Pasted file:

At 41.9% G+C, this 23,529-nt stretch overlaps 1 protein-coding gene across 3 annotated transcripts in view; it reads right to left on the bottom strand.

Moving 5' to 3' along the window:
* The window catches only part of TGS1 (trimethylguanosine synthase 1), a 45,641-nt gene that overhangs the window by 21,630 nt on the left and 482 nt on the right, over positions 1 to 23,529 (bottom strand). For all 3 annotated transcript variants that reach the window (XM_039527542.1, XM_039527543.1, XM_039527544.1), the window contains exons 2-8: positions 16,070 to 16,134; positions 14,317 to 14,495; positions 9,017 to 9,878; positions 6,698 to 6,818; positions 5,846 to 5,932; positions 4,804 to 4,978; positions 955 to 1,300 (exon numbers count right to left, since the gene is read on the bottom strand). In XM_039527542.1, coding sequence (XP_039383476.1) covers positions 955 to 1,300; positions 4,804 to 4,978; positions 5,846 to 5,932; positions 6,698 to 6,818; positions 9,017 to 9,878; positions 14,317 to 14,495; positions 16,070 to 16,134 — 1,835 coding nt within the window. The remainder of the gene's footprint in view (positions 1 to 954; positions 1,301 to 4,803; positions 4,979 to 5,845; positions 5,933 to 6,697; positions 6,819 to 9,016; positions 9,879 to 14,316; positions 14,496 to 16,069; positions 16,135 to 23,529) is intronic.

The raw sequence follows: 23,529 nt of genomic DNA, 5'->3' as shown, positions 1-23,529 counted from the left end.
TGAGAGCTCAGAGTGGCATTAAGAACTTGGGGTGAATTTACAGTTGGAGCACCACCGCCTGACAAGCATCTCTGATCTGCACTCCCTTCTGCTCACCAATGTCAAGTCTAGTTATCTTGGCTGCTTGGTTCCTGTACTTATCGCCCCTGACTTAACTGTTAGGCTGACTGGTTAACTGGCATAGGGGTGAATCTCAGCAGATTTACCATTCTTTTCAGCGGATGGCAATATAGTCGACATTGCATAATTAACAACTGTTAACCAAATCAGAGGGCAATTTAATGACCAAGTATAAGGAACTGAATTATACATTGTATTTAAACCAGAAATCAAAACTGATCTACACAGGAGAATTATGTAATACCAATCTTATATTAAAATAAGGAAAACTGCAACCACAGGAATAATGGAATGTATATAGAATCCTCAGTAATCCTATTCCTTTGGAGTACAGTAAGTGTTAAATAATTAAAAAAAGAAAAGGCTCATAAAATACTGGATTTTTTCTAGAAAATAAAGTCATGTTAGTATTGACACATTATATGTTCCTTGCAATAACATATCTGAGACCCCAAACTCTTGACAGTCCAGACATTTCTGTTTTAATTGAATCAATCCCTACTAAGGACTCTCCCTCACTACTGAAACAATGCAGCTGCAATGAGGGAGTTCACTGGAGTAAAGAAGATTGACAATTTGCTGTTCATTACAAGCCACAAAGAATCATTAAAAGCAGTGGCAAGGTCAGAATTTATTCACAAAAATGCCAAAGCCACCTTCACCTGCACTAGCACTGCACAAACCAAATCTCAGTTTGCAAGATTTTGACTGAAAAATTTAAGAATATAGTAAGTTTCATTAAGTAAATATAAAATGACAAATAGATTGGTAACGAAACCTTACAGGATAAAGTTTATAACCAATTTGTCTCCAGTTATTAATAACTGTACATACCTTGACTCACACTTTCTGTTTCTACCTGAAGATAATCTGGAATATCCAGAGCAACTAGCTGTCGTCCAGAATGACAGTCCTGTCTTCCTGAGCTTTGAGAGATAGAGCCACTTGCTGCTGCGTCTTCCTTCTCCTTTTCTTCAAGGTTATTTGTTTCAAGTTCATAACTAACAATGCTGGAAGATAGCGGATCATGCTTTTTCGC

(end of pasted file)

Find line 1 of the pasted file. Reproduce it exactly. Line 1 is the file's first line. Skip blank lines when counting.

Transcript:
At 41.9% G+C, this 23,529-nt stretch overlaps 1 protein-coding gene across 3 annotated transcripts in view; it reads right to left on the bottom strand.